In June 1921, the School Magazine editor lamented that continuing customs and traditions at Girls Grammar were so important that, if the girls themselves did not maintain them, they would be lost. The writer was concerned about the annual planting of trees on ANZAC Day in an ANZAC Grove to honour the soldiers who fought and died in World War I.
Today, girls do not shirk their obligation to uphold the School’s traditions, and one contemporary and poignant reminder is present at Rangakarra. One hundred years after the magazine editor’s lament, there is, at the entrance to Rangakarra Recreational and Environmental Education Centre (Rangakarra), the BGGS ANZAC Grove, planted by students past and present.
Traditionally, wattle was planted as a powerful symbol of patriotism during the war years. Sprigs of wattle and colourful badges were sold on Wattle Day to raise money for the Red Cross. By the 1920s, ANZAC Day celebrations included planting wattle trees in the School’s ANZAC Grove to commemorate the soldiers who fought in World War I and remember alumnae who travelled far from home to care for them.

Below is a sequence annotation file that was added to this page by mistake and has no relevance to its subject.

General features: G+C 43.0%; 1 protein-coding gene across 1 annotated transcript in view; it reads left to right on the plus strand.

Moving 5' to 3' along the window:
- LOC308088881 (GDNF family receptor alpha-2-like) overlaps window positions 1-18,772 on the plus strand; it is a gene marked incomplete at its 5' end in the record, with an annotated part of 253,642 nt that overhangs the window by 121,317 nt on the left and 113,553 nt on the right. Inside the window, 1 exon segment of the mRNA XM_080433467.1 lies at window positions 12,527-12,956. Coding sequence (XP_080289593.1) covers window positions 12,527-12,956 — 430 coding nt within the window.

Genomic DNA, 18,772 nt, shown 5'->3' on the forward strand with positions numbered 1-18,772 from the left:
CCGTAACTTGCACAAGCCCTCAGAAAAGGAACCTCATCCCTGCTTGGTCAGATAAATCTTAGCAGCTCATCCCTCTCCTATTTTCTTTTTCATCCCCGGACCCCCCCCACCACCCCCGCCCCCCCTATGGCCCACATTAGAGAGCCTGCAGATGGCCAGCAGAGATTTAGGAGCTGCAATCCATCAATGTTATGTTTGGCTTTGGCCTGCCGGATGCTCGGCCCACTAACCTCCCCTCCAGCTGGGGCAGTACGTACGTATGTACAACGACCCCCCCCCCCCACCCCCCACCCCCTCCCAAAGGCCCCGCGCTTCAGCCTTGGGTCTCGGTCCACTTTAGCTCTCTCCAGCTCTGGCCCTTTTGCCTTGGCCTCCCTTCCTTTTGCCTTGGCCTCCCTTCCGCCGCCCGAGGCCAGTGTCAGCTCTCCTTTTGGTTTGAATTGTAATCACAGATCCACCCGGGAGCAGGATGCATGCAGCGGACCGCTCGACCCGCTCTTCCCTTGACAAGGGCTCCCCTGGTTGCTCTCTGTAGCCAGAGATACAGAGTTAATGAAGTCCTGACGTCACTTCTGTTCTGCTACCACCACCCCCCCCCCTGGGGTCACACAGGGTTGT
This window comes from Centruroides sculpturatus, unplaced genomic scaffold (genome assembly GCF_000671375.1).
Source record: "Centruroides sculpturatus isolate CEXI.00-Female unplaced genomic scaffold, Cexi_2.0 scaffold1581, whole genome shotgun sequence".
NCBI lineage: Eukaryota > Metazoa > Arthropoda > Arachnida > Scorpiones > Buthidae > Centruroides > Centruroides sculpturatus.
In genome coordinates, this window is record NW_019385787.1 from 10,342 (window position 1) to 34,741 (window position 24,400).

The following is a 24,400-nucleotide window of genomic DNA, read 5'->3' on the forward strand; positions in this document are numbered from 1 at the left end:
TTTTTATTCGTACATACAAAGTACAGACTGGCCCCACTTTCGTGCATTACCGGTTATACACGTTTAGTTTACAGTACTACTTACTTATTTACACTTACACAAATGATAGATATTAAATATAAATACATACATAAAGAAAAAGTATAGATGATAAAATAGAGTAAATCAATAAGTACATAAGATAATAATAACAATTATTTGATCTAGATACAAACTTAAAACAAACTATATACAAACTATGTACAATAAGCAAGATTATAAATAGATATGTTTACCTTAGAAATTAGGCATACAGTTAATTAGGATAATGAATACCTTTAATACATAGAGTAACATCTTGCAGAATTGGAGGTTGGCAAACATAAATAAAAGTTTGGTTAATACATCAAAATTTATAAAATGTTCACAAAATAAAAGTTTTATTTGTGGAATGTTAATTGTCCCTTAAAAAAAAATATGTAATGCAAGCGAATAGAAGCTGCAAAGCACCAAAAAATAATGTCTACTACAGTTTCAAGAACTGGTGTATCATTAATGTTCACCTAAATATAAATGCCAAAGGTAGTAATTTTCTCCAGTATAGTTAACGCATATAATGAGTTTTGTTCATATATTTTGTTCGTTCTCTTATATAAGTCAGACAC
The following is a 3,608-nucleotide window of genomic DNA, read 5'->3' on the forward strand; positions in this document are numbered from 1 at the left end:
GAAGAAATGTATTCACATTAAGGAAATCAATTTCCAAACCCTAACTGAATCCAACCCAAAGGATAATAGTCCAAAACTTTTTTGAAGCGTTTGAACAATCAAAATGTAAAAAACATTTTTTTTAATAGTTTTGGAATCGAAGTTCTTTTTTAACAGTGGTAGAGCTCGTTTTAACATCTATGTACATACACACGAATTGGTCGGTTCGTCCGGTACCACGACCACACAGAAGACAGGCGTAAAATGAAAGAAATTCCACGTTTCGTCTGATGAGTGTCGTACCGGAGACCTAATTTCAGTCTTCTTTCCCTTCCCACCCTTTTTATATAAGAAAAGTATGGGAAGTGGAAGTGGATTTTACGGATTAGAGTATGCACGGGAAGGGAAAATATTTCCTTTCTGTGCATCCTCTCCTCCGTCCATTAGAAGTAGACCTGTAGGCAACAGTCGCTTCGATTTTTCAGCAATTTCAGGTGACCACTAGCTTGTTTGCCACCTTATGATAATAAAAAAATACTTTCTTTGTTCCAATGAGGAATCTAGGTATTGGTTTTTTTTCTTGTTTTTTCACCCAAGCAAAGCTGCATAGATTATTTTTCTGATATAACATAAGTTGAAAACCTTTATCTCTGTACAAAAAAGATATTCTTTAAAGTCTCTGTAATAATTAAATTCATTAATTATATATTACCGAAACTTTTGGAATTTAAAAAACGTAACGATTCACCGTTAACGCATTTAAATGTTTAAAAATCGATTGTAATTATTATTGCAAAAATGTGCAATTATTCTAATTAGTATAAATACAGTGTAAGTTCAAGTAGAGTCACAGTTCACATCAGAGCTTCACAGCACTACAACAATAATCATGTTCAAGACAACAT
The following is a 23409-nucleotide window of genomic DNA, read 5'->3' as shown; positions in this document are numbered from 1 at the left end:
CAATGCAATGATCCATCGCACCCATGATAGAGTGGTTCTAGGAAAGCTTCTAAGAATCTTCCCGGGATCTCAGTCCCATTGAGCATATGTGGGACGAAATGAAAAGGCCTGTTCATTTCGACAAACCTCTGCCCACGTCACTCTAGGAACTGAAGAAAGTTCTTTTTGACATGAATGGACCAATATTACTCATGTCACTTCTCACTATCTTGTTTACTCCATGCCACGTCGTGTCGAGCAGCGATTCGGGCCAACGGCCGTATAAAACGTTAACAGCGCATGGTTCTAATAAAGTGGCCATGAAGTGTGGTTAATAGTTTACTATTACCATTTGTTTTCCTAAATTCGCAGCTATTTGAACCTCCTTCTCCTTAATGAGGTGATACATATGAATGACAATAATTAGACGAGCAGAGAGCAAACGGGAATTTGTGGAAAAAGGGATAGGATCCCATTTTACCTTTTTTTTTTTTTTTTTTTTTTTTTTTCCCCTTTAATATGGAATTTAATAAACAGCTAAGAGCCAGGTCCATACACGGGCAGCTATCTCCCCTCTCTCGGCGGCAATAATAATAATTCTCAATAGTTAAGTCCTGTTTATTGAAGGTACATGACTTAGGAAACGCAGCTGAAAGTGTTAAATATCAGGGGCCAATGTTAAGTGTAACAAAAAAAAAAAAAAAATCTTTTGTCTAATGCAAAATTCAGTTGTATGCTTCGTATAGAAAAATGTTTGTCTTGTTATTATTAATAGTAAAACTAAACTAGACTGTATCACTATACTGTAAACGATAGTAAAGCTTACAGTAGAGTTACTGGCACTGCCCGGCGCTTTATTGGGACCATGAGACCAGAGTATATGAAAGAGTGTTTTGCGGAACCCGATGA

In the June 1920 School Magazine editorial, the Grove is mentioned along with Grammar women who attended the planting ceremony: Grace Wilson (1898); Jessie Andrews (1899); and Eunice Paten (1898). Matron Wilson joined the Australian Imperial Force (AIF) in 1915 and departed on the SS Mooltan for Lemnos, where she was appointed Principal Matron of the 3rd Australian General Hospital. She went on to nurse at Abassia (Cairo), London, and the Somme in France. Jessie Andrews joined the AIF on 11 November 1914 and nursed in England and France while Eunice Paten joined the AIF on 21 September 1914 and served in Egypt, England, and France. Their names are inscribed on the Old Girls War Memorial Honour Board along with the names of 11 other Grammar women in the Annie Mackay Room.
In 2013, following the purchase of the Fig Tree Pocket grounds, Girls Grammar began to plant hundreds of trees at Rangakarra. In 2015, at the official opening of Rangakarra, the ANZAC Grove, which had originated on the Main Campus was reinstated. Naturally, the grove would include wattles. To accompany those trees, the School purchased a very special Lone Pine seedling from the Australian War Memorial nursery to commemorate the Battle of Lone Pine, one of the most famous assaults by the ANZACs during the Gallipoli campaign.
The Lone Pine is a special tree in a beautiful setting, and carries with it tradition, history, and a celebration of sacrifice and service.
How pleased would the 1921 School Magazine editor be to see the Rangakarra ANZAC Grove? Writing as she did, so close to the end of World War I when memories were so raw, her wish has been realised. This tradition has escaped from the archive and thrives, as actual trees but, more importantly, as an idea in the minds of the Grammar girls who understand the meaning of this special tree.
Mrs Jenny Davis